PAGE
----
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The Financial Times Editorial - A Truer Measure of America's Ballooning Deficit

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A TRUER MEASURE OF AMERICA'S BALLOONING DEFICIT

The federal government keeps two sets of books, but the Bush administration only wants you to see one of them. There is the highly publicised "President's Budget" issued by the Office of Management and Budget, and the almost-secret "Financial Report of the United States" issued by the Department of Treasury. The budget says that the 2005 US fiscal deficit was Dollars 319bn (Euros 254bn), but the Financial Report claims it is Dollars 760bn.

Which view is correct? Is the deficit a mere 2.6 per cent of gross domestic product and shrinking, as the former OMB director and now White House chief of staff Joshua Bolten claims, or an alarming 6.2 per cent of GDP and growing, as John Snow, Treasury secretary, writes in the Financial Report?

The budget that is hand-delivered to every congressman's and senator's office is calculated on a cash basis, that is, the government only counts dollars as they are received from taxpayers and spent by government agencies. This says the "deficit" for 2005 was Dollars 319bn. In contrast, the financial report was issued without a press release and measures government activity on an accrual basis - when income is earned or expenses are incurred, although no cash may have yet been transferred. According to the report, the US obligated itself to spend Dollars 760bn more than it collected from taxpayers in 2005, so the "net operating cost" was Dollars 760bn.

The congressional budget process uses cash accounting almost exclusively. This is convenient for Republicans because it makes the deficit look much smaller than it is under modern, accrual accounting. In spite of the harmless-looking Dollars 319bn cash deficit, the Republican Senate and House leadership has had trouble passing any budget at all. If budgeting were based on the larger accrual number, budgeting would be impossible without big reforms.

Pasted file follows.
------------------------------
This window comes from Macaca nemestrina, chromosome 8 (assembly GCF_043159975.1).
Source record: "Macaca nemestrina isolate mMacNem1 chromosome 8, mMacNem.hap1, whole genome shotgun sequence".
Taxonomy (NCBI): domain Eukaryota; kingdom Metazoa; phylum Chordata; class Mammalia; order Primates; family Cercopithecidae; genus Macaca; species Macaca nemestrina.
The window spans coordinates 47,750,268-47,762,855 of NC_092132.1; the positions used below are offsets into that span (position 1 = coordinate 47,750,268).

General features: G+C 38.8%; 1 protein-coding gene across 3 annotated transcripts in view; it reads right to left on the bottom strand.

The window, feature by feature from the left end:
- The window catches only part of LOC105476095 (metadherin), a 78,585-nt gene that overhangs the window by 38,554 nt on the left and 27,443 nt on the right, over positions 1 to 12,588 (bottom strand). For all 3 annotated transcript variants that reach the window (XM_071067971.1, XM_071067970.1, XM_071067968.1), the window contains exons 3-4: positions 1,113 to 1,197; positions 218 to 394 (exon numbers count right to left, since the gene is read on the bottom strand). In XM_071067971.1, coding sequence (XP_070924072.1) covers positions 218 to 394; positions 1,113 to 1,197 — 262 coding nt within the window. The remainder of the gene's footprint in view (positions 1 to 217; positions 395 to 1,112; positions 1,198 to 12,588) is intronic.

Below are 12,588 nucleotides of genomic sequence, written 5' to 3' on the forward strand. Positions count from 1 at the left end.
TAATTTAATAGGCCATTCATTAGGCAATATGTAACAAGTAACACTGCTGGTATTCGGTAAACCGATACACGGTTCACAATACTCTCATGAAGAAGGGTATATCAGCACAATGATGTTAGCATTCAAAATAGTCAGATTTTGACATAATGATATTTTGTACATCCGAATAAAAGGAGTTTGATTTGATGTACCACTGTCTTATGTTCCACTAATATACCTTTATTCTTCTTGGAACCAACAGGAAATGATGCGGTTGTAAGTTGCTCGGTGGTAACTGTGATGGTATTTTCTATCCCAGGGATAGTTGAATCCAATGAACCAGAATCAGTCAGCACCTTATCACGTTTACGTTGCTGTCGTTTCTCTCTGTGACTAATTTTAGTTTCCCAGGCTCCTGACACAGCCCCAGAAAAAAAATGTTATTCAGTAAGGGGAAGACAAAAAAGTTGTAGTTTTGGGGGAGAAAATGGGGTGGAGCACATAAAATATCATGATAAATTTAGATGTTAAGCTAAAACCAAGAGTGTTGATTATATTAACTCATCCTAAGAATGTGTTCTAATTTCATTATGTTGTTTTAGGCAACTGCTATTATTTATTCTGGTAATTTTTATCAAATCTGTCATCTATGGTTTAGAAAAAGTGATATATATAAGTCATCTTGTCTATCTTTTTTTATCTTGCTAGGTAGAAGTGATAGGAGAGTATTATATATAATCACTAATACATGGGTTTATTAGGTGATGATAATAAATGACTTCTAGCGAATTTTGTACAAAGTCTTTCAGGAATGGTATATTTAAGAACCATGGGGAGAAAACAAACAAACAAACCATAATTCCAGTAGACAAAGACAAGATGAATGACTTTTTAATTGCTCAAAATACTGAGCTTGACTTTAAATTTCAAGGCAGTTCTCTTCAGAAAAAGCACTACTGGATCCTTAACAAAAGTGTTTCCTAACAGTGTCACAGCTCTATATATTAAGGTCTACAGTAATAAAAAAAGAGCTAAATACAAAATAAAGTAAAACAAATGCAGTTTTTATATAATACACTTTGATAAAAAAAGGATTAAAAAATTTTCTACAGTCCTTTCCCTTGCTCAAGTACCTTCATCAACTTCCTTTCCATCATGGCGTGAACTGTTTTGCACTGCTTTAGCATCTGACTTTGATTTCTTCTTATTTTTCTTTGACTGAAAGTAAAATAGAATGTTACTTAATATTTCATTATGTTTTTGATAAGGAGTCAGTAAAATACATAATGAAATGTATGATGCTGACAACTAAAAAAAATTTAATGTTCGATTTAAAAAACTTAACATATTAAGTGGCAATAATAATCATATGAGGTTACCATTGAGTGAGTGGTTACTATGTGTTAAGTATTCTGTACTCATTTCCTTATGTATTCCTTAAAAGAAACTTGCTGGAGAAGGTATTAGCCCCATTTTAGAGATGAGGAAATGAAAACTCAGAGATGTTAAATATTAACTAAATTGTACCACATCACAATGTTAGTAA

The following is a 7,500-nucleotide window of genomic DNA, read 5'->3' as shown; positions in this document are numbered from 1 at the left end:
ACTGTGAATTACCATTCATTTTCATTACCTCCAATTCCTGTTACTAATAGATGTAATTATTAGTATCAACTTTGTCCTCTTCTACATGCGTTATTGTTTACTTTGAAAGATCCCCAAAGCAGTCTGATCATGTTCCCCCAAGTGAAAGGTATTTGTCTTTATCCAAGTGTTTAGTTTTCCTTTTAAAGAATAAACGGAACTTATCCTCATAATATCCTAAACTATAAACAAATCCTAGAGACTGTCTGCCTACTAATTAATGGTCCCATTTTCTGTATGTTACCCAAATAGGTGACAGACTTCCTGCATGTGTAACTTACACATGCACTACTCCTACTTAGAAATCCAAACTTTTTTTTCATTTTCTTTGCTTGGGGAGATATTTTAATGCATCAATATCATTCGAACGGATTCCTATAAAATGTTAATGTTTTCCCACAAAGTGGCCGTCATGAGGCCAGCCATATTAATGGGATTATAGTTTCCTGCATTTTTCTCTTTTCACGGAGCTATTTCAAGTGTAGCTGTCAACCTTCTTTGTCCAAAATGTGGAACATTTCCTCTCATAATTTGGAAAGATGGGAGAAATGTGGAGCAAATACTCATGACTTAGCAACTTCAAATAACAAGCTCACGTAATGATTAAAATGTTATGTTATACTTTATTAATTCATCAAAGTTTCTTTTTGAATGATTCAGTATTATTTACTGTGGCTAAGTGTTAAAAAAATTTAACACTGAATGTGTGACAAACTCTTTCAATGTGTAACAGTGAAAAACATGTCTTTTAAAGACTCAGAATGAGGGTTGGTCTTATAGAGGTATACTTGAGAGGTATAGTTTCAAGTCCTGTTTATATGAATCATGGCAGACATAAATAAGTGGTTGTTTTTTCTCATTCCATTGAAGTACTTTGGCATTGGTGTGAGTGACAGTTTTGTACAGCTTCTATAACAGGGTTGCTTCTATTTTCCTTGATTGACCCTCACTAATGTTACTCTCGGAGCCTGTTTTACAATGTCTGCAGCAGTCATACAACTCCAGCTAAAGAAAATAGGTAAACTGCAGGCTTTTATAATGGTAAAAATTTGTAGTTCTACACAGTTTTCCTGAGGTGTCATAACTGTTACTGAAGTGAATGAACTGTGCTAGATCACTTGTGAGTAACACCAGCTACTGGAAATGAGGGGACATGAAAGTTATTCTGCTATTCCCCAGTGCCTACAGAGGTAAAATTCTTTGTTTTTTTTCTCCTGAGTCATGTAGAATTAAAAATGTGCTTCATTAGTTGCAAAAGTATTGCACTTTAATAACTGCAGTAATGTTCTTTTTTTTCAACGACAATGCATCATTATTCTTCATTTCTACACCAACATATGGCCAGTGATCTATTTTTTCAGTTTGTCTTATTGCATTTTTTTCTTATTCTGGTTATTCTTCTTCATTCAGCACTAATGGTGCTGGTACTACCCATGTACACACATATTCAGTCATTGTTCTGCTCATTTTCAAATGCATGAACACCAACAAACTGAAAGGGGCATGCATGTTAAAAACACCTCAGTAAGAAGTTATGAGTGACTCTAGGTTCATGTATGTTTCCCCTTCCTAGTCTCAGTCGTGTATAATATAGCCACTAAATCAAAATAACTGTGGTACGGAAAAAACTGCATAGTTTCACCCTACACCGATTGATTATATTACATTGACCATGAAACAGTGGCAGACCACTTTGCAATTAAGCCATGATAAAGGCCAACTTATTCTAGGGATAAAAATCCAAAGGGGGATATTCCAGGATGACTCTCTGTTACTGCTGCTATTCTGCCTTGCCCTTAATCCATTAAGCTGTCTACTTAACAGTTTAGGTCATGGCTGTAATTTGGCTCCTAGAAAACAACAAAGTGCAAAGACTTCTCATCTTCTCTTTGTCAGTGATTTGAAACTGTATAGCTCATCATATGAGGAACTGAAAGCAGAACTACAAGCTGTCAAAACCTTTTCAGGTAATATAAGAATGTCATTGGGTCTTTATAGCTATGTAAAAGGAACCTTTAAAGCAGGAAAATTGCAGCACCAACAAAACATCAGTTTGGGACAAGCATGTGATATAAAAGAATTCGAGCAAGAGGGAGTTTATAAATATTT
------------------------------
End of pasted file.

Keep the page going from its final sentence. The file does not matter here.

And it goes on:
What is the true deficit? Which accounting method is better? Most businessmen laugh at the question because cash accounting has been illegal in their world for many years due to its ease of manipulation. Accrual does a better job of measuring our credit-card economy in which debts are incurred long before interest or principle must be paid. Even accrual accounting fails to account for gigantic Social Security and Medicare liabilities because these are not contractual liabilities of the government.

General Motors, Ford and the United States are doing well financially if you use cash accounting. Under accrual accounting, however, all are in serious trouble, primarily due to promises made to retirees, the sick and disabled. Cash accounting ignores these vulnerable people, but accrual accounting remembers them. In spite of the way its name sounds, accrual is the only form of accounting that is not cruel.

The budget says that the national debt is Dollars 8,200bn; the report indicates that the present value of our obligations is more like Dollars 49,000bn. That unimaginable sum is how much money we must set aside today to pay the full Social Security and Medicare benefits that Congress has already promised.

The budget says Americans' personal share of the national debt is Dollars 28,000; the report says it is Dollars 156,000. That means that a family of five owes roughly Dollars 750,000. As David Walker, US comptroller-general, says, you owe your government the equivalent of a luxury home, only you do not get to live in it. You only get the mortgage.

These crushing debt burdens are getting heavier fast. According to the report, as recently as 2000, our national obligations were "only" Dollars 20,000bn, but they have more than doubled in five years. This trend, which economists politely term "unsustainable", could destroy America's greatness. President George W. Bush has already borrowed more money than all previous presidents combined. It took 204 years for America to accumulate Dollars 1,000bn in debt, but now we are borrowing that much new debt every 18 months.

Many Americans have a hard time believing that our first MBA president and our pro-business Congress would betray sound business principles when it comes to financial statements and national budgeting. After all, their speeches call for government to be run like a business. Congress can begin correcting these mistakes by using honest, accrual-based, numbers. The House budget committee voted unanimously this year to include accrual accounting in next year's budget process. The truth hurts, but it is the only way to start honouring America's promises to our seniors and veterans.

http://cooper.house.gov/newsroom/byjim/050106_truermeasure.htm

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